The myelodysplastic syndromes are a group of acquired clonal disorders of the hematopoietic stem cell. They are characterized by the constellation of cytopenias, a usually hypercellular marrow, morphologic dysplasia, and genetic abnormalities. The disorders are usually idiopathic but may be caused by prior exposure to cytotoxic chemotherapy, radiation or both. In addition to cytogenetics, sequencing can detect genetic mutations in 80–90% of MDS patients. Importantly, acquired clonal mutations identical to those seen in MDS can occur in the hematopoietic cells of ∼10% of apparently healthy older individuals, defining the disorder of clonal hematopoiesis of indeterminate potential (CHIP).
Myelodysplasia encompasses several heterogeneous syndromes. A key distinction is whether there is an increase in bone marrow blasts (greater than 5% of marrow elements). The category of MDS with excess blasts represents a more aggressive form of the disease, often leading to AML. Those without excess blasts are characterized by the degree of dysplasia, eg, MDS with single lineage dysplasia and MDS with multilineage dysplasia. The morphologic finding of “ringed sideroblasts” is retained in the 2016 WHO classification and is used to define a subcategory of the lower-risk MDS syndromes. Patients with isolated 5q loss, which is characterized by the cytogenetic finding of loss of part of the long arm of chromosome 5, comprise an important subgroup of patients with a different natural history. Lastly, patients with a proliferative syndrome including sustained peripheral blood monocytosis more than 1000/mcL (1.0 × 109/L) are termed “chronic myelomonocytic leukemia” (CMML), a disorder that shares features of myelodysplastic and myeloproliferative disorders. An International Prognostic Scoring System (IPSS) classifies patients by risk status based on the percentage of bone marrow blasts, cytogenetics, and severity of cytopenias. The IPSS is associated with the rate of progression to AML and with overall survival, which can range from a median of 6 years for the low-risk group to 5 months for the high-risk patients.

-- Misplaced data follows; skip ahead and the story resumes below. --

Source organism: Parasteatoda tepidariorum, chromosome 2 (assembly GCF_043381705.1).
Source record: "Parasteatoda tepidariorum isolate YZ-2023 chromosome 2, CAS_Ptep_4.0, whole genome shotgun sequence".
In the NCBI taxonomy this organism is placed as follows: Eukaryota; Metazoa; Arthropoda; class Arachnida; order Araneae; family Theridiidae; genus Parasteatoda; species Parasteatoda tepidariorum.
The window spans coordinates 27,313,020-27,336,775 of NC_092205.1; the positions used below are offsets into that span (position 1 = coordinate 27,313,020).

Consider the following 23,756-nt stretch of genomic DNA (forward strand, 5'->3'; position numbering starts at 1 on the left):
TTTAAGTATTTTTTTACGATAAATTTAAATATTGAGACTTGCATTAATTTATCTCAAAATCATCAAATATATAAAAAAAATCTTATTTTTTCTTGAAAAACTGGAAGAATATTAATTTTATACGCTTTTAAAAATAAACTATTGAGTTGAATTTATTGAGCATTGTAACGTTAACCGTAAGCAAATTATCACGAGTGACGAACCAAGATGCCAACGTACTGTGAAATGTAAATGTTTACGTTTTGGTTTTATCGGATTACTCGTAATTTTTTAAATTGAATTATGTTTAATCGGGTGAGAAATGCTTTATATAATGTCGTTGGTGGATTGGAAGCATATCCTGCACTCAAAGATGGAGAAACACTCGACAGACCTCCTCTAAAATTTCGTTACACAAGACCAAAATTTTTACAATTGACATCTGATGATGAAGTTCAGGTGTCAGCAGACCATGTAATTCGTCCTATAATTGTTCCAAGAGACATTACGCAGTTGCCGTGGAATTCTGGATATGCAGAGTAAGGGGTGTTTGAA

Patients are usually over age 60 years. Many patients are asymptomatic when the diagnosis is made because of the finding of abnormal blood counts. Fatigue, infection, or bleeding related to bone marrow failure are usually the presenting symptoms and signs. The course may be indolent, and the disease may present as a wasting illness with fever, weight loss, and general debility. On examination, splenomegaly may be present in combination with pallor, bleeding, and various signs of infection. Myelodysplastic syndromes can also be accompanied by a variety of paraneoplastic syndromes prior to or following this diagnosis.
Anemia may be marked with the MCV normal or increased, and transfusion support may be required. On the peripheral blood smear, macro-ovalocytes may be seen. The white blood cell count ...